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J Pharmacol Sci. 2004 Dec;96(4):411-9.

Malfunction of vascular control in lifestyle-related diseases: endothelial nitric oxide (NO) synthase/NO system in atherosclerosis.

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1
Kobe University Graduate School of Medicine, Department of Internal Medicine, Division of Cardiovascular and Respiratory Medicine, Kobe 650-0017, Japan. kawashim@med.kobe-u.ac.jp

Abstract

Nitric oxide (NO) from the endothelial NO synthase (eNOS) is believed to be implicated in the development and progression of atherosclerosis. The impaired endothelium-dependent vasodilatory response (EDR) has been demonstrated in vessels exposed to hypercholesterolemia and atherosclerosis. The extent of impairment serves as a predictor of future progression of atherosclerosis. As to the mechanisms of impaired EDR, increased production of superoxide is important. Recently it was revealed that eNOS becomes dysfunctional and produces superoxide rather than NO under conditions in which vascular tissue levels of tetrahydrobiopterin (BH4), a co-factor for eNOS, are deficient or lacking. Dysfunctional eNOS is closely implicated in the endothelial dysfunction represented by impaired EDR in various vascular disorders including atherosclerosis. Regarding the role of eNOS in atherogenesis, experimental studies in vitro have revealed that NO from eNOS constitutes as an anti-atherogenic molecule. In eNOS-knockout mice, eNOS deficiency augments atherosclerotic lesion formation, although the effects may be partly due to the associated hypertension. However, in eNOS-transgenic mice (eNOS-Tg) crossbred with apolipoprotein E-deficient mice (apoE-KO/eNOS-Tg), we found the accelerated lesion formation in association with increased superoxide production from vessels compared with apoE-KO mice. The vascular tissue levels of BH4 were reduced and BH2, an oxidized form, levels were increased. Chronic administration of exogenous BH4 or overexpression of GTPCH-1, a rate limiting enzyme for BH4 synthesis, restored the lesion to the levels comparable to apoE-KO mice. Therefore, eNOS may have two faces in the pathophysiology of atherosclerosis depending on tissue BH4 levels.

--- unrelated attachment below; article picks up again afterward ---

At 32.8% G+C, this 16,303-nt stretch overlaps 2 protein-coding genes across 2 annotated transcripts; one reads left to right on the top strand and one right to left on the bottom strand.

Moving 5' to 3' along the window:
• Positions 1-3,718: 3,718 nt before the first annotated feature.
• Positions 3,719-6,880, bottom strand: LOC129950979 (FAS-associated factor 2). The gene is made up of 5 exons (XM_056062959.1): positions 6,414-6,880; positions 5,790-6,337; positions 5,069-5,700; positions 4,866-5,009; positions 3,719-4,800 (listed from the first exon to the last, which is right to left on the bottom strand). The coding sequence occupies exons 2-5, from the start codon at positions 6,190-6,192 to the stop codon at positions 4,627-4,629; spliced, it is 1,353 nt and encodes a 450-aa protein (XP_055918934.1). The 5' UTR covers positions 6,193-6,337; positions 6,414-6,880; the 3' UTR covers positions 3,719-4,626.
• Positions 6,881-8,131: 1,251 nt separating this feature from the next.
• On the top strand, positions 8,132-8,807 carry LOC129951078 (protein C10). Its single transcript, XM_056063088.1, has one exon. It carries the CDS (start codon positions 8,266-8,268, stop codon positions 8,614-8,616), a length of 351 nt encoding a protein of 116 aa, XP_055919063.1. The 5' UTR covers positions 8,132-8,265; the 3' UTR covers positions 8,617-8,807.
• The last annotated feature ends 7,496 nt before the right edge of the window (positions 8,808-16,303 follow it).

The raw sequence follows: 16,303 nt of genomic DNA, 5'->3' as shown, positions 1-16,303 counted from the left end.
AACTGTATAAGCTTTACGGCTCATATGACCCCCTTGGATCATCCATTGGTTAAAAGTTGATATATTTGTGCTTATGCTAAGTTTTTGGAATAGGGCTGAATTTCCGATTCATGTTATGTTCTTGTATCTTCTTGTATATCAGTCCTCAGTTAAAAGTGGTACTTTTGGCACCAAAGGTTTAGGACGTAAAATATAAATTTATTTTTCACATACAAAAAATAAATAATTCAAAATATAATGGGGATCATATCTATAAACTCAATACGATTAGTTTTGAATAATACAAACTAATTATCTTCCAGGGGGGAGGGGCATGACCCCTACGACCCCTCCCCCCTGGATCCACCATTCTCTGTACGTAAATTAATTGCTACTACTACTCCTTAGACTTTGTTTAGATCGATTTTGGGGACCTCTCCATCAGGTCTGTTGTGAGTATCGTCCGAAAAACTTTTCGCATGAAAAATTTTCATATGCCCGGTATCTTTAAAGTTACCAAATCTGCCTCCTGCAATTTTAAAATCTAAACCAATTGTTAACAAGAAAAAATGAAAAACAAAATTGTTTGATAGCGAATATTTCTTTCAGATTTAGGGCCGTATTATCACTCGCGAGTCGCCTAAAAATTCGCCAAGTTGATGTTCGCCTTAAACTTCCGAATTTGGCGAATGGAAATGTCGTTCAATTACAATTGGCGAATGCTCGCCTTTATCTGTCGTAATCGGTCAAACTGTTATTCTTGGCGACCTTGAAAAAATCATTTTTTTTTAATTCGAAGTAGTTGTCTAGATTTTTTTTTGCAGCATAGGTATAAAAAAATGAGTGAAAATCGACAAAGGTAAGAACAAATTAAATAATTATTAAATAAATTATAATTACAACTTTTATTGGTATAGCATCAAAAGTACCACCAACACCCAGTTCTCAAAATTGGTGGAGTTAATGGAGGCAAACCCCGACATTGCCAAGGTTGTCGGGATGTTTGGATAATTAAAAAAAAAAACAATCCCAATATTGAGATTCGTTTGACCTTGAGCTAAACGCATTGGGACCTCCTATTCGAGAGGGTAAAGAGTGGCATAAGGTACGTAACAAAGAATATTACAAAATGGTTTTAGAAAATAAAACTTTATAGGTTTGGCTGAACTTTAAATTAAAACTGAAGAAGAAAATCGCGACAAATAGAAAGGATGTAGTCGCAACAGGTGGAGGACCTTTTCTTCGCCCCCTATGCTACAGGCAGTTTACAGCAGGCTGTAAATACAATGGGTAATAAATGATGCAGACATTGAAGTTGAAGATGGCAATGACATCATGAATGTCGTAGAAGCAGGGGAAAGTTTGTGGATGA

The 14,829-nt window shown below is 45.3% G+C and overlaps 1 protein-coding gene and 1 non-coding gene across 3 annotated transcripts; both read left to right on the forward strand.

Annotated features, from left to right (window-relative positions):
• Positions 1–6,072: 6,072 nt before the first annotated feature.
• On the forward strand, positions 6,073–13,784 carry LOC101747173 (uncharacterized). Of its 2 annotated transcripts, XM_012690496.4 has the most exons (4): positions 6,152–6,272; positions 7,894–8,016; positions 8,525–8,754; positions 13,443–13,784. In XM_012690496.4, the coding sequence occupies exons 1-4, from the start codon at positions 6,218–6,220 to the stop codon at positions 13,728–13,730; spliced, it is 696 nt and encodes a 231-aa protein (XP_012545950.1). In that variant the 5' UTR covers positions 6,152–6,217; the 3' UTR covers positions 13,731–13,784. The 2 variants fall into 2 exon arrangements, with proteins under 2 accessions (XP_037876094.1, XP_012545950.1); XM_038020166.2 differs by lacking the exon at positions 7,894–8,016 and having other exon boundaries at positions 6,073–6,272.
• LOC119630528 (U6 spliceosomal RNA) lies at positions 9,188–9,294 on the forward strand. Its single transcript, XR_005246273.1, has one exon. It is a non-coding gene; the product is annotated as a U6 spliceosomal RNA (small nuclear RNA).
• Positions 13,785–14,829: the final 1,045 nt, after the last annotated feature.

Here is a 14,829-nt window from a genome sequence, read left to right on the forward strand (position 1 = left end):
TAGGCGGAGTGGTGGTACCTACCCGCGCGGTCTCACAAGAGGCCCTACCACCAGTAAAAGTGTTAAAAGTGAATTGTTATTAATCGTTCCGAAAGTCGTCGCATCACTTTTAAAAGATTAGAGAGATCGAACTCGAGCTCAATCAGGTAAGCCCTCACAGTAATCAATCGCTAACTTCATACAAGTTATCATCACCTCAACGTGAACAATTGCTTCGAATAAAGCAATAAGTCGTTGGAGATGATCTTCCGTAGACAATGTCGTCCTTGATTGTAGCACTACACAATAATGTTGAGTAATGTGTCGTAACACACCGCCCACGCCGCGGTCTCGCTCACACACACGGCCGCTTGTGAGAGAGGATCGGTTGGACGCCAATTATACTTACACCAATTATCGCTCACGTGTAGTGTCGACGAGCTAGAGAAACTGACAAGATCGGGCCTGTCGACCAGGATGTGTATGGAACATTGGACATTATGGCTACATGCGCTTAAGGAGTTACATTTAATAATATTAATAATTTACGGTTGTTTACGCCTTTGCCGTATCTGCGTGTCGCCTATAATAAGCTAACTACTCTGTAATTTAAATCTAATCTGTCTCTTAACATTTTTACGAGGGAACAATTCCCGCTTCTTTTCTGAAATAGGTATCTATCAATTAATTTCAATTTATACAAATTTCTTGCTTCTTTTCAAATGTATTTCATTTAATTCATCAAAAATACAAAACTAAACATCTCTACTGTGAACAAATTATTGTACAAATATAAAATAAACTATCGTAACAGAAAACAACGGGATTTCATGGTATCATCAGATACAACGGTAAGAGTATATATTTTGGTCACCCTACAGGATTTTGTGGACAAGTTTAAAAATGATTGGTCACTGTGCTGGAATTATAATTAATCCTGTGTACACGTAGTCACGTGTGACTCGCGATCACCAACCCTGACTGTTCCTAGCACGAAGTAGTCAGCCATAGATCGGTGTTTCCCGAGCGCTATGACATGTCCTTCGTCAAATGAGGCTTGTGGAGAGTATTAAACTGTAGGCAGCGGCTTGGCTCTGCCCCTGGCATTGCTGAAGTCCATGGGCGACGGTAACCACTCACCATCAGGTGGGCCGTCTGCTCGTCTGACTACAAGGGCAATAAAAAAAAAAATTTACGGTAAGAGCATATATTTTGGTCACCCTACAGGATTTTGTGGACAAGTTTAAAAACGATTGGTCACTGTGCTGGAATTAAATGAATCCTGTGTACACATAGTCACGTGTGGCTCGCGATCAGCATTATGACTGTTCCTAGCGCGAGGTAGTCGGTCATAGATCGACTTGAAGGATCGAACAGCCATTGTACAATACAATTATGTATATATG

PMID:
15613778
[Indexed for MEDLINE]
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